[BAIL] Questions & Answers By Justice V. Ramkumar-Regular Bail-PART-II

Justice V. Ramkumar

25 Dec 2022 4:54 AM GMT

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  • [BAIL] Questions & Answers By Justice V. Ramkumar-Regular Bail-PART-II

    Q.6 What is meant by "arrest" ? Ans. "Arrest" means a physical restraint put on a person as a result of allegation or accusation that he has committed a crime or an offence of a quasi-criminal nature. (Vide State of Punjab v. Ajaib Singh AIR 1953 SC 10 = 1953 Cri.L.J. 180 (SC) – 5 Judges – M. Patanjali Sastri – CJI, B. K. Mukherjea, S. R. Das, Vivian Bose, Ghulam Hasan -...

    Q.6 What is meant by "arrest" ?

    Ans. "Arrest" means a physical restraint put on a person as a result of allegation or accusation that he has committed a crime or an offence of a quasi-criminal nature. (Vide State of Punjab v. Ajaib Singh AIR 1953 SC 10 = 1953 Cri.L.J. 180 (SC) – 5 Judges – M. Patanjali Sastri – CJI, B. K. Mukherjea, S. R. Das, Vivian Bose, Ghulam Hasan - JJ.)

    The word "arrest" is derived from the French word "arreter" meaning "to stop or to stay". In every arrest, there is custody but not to vice versa. But both words "custody" and "arrest" are not synonymous terms. Though "custody" may amount to an arrest in certain circumstances, it is not so in all circumstances. (Vide Directorate of Enforcement v. Deepak Mahajan (1994) 3 SCC 440 = AIR 1994 SC 1775 - S. Ratnavel Pandian, K. Jayachandra Reddy - JJ).

    The procedure for arrest of a person by a Police Officer and the formalities to be carried out by the Police Officer are contained in Sections 41 and 41 A to 41 D of Cr.P.C. Section 41 D Cr.P.C. gives the arrestee a right to meet an advocate of his choice during his interrogation by the Police. But, the said Section states that the arrestee shall not be entitled to meet his advocate throughout the process of interrogation. Section 43 deals with the right of a private person to arrest an offender who commits a non-bailable and cognizable offence in his presence or to arrest any proclaimed offender. Section 44 gives an Executive or Judicial Magistrate to arrest or order the arrest of any person who commits an offence in the presence of such Magistrates. Section 45 Cr.P.C. extends a protection from arrest to members of the Armed Forces. Section 46 Cr.P.C. describes the manner of arrest by a Police Officer or any other person by actually touching or confining the body of the offender, unless there is voluntary submission to custody by word or action.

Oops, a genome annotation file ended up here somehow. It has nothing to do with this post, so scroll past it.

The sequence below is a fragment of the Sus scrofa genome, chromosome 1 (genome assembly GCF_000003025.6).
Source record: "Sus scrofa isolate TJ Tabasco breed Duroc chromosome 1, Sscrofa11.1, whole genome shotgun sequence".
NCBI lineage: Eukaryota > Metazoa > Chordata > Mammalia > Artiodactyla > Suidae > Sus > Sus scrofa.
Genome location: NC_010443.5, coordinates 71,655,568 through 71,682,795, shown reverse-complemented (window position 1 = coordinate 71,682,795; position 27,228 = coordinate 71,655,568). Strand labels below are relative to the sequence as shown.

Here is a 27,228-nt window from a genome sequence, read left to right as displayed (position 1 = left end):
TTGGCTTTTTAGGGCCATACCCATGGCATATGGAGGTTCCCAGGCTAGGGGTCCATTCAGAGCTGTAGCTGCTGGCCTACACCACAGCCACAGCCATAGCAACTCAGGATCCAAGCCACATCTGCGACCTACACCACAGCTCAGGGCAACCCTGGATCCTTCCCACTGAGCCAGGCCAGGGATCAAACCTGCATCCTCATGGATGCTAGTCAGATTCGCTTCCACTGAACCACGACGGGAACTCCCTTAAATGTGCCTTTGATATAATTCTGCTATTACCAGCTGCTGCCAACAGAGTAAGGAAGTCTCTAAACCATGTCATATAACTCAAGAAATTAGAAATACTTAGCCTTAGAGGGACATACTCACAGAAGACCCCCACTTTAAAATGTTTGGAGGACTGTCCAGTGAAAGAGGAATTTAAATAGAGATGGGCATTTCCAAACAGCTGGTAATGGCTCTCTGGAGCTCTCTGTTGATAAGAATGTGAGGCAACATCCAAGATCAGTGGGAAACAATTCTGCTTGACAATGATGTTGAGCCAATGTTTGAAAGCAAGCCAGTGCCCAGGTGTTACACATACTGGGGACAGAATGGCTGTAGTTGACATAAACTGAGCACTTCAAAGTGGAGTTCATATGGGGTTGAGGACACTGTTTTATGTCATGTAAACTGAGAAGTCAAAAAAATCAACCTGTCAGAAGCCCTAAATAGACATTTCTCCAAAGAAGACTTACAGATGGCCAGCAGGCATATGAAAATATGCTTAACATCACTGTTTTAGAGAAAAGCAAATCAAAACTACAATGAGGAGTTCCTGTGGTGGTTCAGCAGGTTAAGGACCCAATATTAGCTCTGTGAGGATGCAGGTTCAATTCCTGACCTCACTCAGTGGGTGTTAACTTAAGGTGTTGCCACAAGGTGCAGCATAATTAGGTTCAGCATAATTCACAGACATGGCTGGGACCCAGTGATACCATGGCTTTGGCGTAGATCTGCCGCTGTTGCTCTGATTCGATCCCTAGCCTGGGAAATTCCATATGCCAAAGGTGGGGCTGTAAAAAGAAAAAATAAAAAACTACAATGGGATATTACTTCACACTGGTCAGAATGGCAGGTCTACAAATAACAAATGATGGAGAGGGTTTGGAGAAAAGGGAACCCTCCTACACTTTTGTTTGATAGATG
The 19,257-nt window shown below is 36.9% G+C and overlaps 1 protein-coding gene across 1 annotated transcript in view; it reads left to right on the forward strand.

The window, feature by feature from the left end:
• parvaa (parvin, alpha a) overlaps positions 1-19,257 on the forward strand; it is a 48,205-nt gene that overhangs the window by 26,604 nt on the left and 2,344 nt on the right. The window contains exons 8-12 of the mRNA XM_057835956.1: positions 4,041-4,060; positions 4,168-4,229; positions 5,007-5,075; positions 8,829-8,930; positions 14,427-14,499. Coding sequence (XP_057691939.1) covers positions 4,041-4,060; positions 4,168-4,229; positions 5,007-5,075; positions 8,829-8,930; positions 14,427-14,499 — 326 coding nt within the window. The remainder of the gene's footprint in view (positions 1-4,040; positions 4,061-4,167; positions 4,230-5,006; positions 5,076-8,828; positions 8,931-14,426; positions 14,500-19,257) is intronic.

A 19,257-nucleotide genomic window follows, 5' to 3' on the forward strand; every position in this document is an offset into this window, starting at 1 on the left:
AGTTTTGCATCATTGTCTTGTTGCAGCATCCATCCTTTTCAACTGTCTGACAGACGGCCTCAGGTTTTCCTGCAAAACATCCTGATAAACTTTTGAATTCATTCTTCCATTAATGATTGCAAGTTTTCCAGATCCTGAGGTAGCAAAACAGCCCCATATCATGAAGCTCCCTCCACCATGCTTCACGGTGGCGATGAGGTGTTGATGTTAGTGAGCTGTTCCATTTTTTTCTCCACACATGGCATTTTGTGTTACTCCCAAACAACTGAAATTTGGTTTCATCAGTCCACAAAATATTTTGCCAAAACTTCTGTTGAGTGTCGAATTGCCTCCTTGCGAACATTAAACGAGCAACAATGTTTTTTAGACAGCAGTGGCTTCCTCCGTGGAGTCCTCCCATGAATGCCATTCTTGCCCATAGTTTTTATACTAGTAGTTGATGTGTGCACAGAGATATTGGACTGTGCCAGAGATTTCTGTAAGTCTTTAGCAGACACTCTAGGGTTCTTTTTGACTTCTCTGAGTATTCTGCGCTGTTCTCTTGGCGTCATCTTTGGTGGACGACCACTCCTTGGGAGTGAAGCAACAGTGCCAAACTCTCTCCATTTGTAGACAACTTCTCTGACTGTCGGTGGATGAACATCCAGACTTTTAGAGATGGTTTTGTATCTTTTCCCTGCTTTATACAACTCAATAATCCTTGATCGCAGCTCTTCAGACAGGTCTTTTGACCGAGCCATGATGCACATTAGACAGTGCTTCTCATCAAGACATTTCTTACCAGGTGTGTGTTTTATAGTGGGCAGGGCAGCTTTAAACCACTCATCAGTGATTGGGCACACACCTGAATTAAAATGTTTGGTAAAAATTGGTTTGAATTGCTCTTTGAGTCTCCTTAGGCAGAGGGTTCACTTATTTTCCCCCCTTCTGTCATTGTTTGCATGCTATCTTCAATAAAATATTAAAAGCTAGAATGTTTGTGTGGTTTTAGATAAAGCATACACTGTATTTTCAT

Q.7 What is "custody" for the purpose of Sections 437 and 439 (1) (a) Cr.P.C. ?

    Ans. Section 438 Cr.P.C. enables a person to arm himself with an anticipatory order for bail in the event of his apprehended arrest and Sections 437 and 439 (1) (a) Cr.P.C. enable a person in custody to seek bail and release from custody. No person accused of an offence can move the Court for bail under Sections 437 or 439 Cr.P.C. unless he is in custody. The word "custody" for the purpose of bail need not necessarily be custody pursuant to arrest by a person in authority including the Police. It is enough if such person voluntarily submits himself to the "custody" of the Court and applies for bail. (Vide Niranjan Singh v. Prabhakar Rajaram Kharote (1980) 2 SCC 559 = AIR 1980 SC 785 – Krishna Iyer - J).

    Q.8 Is it correct to say that bail is a form of detention ?